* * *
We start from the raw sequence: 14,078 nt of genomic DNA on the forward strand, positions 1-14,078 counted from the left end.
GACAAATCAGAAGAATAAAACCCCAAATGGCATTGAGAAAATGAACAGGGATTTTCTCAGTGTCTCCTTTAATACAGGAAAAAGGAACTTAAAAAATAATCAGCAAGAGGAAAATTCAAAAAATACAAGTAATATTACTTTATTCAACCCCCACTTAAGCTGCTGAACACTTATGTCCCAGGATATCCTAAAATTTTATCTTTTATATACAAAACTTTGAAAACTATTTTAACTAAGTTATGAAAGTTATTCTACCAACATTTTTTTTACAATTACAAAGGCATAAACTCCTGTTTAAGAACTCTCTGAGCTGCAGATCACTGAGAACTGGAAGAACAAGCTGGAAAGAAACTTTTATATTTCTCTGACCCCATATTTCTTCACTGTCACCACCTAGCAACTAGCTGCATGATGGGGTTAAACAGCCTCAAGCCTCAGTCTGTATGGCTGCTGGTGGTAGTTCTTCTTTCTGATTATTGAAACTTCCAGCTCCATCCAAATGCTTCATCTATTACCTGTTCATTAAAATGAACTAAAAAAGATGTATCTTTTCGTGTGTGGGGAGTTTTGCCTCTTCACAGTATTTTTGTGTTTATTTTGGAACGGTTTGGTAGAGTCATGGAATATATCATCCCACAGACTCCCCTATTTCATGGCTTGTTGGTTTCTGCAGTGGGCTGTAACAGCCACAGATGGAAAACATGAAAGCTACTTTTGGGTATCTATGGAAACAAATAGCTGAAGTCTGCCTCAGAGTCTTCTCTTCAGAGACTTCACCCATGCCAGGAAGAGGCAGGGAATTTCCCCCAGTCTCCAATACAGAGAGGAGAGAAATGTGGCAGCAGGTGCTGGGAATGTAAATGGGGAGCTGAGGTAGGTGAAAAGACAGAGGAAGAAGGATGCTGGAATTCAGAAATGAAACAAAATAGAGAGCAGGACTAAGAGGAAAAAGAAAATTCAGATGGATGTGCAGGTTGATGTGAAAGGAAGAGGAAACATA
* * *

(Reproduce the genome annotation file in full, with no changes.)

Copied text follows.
We start from the raw sequence: 14,078 nt of genomic DNA on the forward strand, positions 1-14,078 counted from the left end.
GACAAATCAGAAGAATAAAACCCCAAATGGCATTGAGAAAATGAACAGGGATTTTCTCAGTGTCTCCTTTAATACAGGAAAAAGGAACTTAAAAAATAATCAGCAAGAGGAAAATTCAAAAAATACAAGTAATATTACTTTATTCAACCCCCACTTAAGCTGCTGAACACTTATGTCCCAGGATATCCTAAAATTTTATCTTTTATATACAAAACTTTGAAAACTATTTTAACTAAGTTATGAAAGTTATTCTACCAACATTTTTTTTACAATTACAAAGGCATAAACTCCTGTTTAAGAACTCTCTGAGCTGCAGATCACTGAGAACTGGAAGAACAAGCTGGAAAGAAACTTTTATATTTCTCTGACCCCATATTTCTTCACTGTCACCACCTAGCAACTAGCTGCATGATGGGGTTAAACAGCCTCAAGCCTCAGTCTGTATGGCTGCTGGTGGTAGTTCTTCTTTCTGATTATTGAAACTTCCAGCTCCATCCAAATGCTTCATCTATTACCTGTTCATTAAAATGAACTAAAAAAGATGTATCTTTTCGTGTGTGGGGAGTTTTGCCTCTTCACAGTATTTTTGTGTTTATTTTGGAACGGTTTGGTAGAGTCATGGAATATATCATCCCACAGACTCCCCTATTTCATGGCTTGTTGGTTTCTGCAGTGGGCTGTAACAGCCACAGATGGAAAACATGAAAGCTACTTTTGGGTATCTATGGAAACAAATAGCTGAAGTCTGCCTCAGAGTCTTCTCTTCAGAGACTTCACCCATGCCAGGAAGAGGCAGGGAATTTCCCCCAGTCTCCAATACAGAGAGGAGAGAAATGTGGCAGCAGGTGCTGGGAATGTAAATGGGGAGCTGAGGTAGGTGAAAAGACAGAGGAAGAAGGATGCTGGAATTCAGAAATGAAACAAAATAGAGAGCAGGACTAAGAGGAAAAAGAAAATTCAGATGGATGTGCAGGTTGATGTGAAAGGAAGAGGAAACATA